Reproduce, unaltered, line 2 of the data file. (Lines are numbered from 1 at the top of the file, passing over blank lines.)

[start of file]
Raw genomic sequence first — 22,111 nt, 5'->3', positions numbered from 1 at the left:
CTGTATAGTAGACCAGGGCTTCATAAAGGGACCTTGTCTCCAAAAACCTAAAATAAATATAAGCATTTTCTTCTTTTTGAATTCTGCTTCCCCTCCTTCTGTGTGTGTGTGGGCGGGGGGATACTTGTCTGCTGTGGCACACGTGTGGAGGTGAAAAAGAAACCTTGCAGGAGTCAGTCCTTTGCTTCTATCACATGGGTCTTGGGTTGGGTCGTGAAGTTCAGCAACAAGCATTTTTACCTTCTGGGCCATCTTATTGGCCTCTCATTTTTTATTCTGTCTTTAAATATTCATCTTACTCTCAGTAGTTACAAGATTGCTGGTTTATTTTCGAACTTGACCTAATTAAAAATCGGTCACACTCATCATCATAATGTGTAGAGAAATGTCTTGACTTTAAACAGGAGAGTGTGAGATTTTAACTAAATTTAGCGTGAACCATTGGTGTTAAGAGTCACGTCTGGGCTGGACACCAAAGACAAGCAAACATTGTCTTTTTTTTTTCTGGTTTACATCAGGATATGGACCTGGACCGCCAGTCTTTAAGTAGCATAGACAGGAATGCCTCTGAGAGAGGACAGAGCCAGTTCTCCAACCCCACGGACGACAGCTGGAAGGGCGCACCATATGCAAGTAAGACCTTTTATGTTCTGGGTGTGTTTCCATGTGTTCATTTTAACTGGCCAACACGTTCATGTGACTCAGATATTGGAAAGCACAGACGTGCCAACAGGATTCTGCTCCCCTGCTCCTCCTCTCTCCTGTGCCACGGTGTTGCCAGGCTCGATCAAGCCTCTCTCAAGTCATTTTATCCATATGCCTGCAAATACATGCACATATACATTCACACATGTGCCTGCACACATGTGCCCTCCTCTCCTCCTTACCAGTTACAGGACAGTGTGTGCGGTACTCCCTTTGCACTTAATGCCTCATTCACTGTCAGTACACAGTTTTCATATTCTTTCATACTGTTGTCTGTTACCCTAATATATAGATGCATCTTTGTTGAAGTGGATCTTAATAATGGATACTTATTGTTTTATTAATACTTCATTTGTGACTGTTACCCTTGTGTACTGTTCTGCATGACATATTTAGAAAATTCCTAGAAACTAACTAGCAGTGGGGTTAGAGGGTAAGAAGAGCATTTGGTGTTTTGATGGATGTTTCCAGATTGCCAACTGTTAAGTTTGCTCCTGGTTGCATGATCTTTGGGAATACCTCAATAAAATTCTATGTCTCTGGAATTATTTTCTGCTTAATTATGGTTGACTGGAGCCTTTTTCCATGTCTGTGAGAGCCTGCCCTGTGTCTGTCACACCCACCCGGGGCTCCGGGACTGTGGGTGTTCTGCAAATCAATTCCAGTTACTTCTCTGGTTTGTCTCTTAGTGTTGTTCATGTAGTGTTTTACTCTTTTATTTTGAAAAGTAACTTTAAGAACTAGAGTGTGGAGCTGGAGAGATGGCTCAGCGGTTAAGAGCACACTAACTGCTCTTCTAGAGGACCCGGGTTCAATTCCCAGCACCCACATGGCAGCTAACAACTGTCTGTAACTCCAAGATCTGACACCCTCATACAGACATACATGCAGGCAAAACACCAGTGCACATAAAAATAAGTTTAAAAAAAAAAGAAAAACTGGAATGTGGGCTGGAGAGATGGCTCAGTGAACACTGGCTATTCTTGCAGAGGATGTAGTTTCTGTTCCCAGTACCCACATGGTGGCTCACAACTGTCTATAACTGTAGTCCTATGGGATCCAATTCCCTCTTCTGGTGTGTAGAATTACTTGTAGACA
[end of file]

CTGTATAGTAGACCAGGGCTTCATAAAGGGACCTTGTCTCCAAAAACCTAAAATAAATATAAGCATTTTCTTCTTTTTGAATTCTGCTTCCCCTCCTTCTGTGTGTGTGTGGGCGGGGGGATACTTGTCTGCTGTGGCACACGTGTGGAGGTGAAAAAGAAACCTTGCAGGAGTCAGTCCTTTGCTTCTATCACATGGGTCTTGGGTTGGGTCGTGAAGTTCAGCAACAAGCATTTTTACCTTCTGGGCCATCTTATTGGCCTCTCATTTTTTATTCTGTCTTTAAATATTCATCTTACTCTCAGTAGTTACAAGATTGCTGGTTTATTTTCGAACTTGACCTAATTAAAAATCGGTCACACTCATCATCATAATGTGTAGAGAAATGTCTTGACTTTAAACAGGAGAGTGTGAGATTTTAACTAAATTTAGCGTGAACCATTGGTGTTAAGAGTCACGTCTGGGCTGGACACCAAAGACAAGCAAACATTGTCTTTTTTTTTTCTGGTTTACATCAGGATATGGACCTGGACCGCCAGTCTTTAAGTAGCATAGACAGGAATGCCTCTGAGAGAGGACAGAGCCAGTTCTCCAACCCCACGGACGACAGCTGGAAGGGCGCACCATATGCAAGTAAGACCTTTTATGTTCTGGGTGTGTTTCCATGTGTTCATTTTAACTGGCCAACACGTTCATGTGACTCAGATATTGGAAAGCACAGACGTGCCAACAGGATTCTGCTCCCCTGCTCCTCCTCTCTCCTGTGCCACGGTGTTGCCAGGCTCGATCAAGCCTCTCTCAAGTCATTTTATCCATATGCCTGCAAATACATGCACATATACATTCACACATGTGCCTGCACACATGTGCCCTCCTCTCCTCCTTACCAGTTACAGGACAGTGTGTGCGGTACTCCCTTTGCACTTAATGCCTCATTCACTGTCAGTACACAGTTTTCATATTCTTTCATACTGTTGTCTGTTACCCTAATATATAGATGCATCTTTGTTGAAGTGGATCTTAATAATGGATACTTATTGTTTTATTAATACTTCATTTGTGACTGTTACCCTTGTGTACTGTTCTGCATGACATATTTAGAAAATTCCTAGAAACTAACTAGCAGTGGGGTTAGAGGGTAAGAAGAGCATTTGGTGTTTTGATGGATGTTTCCAGATTGCCAACTGTTAAGTTTGCTCCTGGTTGCATGATCTTTGGGAATACCTCAATAAAATTCTATGTCTCTGGAATTATTTTCTGCTTAATTATGGTTGACTGGAGCCTTTTTCCATGTCTGTGAGAGCCTGCCCTGTGTCTGTCACACCCACCCGGGGCTCCGGGACTGTGGGTGTTCTGCAAATCAATTCCAGTTACTTCTCTGGTTTGTCTCTTAGTGTTGTTCATGTAGTGTTTTACTCTTTTATTTTGAAAAGTAACTTTAAGAACTAGAGTGTGGAGCTGGAGAGATGGCTCAGCGGTTAAGAGCACACTAACTGCTCTTCTAGAGGACCCGGGTTCAATTCCCAGCACCCACATGGCAGCTAACAACTGTCTGTAACTCCAAGATCTGACACCCTCATACAGACATACATGCAGGCAAAACACCAGTGCACATAAAAATAAGTTTAAAAAAAAAAGAAAAACTGGAATGTGGGCTGGAGAGATGGCTCAGTGAACACTGGCTATTCTTGCAGAGGATGTAGTTTCTGTTCCCAGTACCCACATGGTGGCTCACAACTGTCTATAACTGTAGTCCTATGGGATCCAATTCCCTCTTCTGGTGTGTAGAATTACTTGTAGACA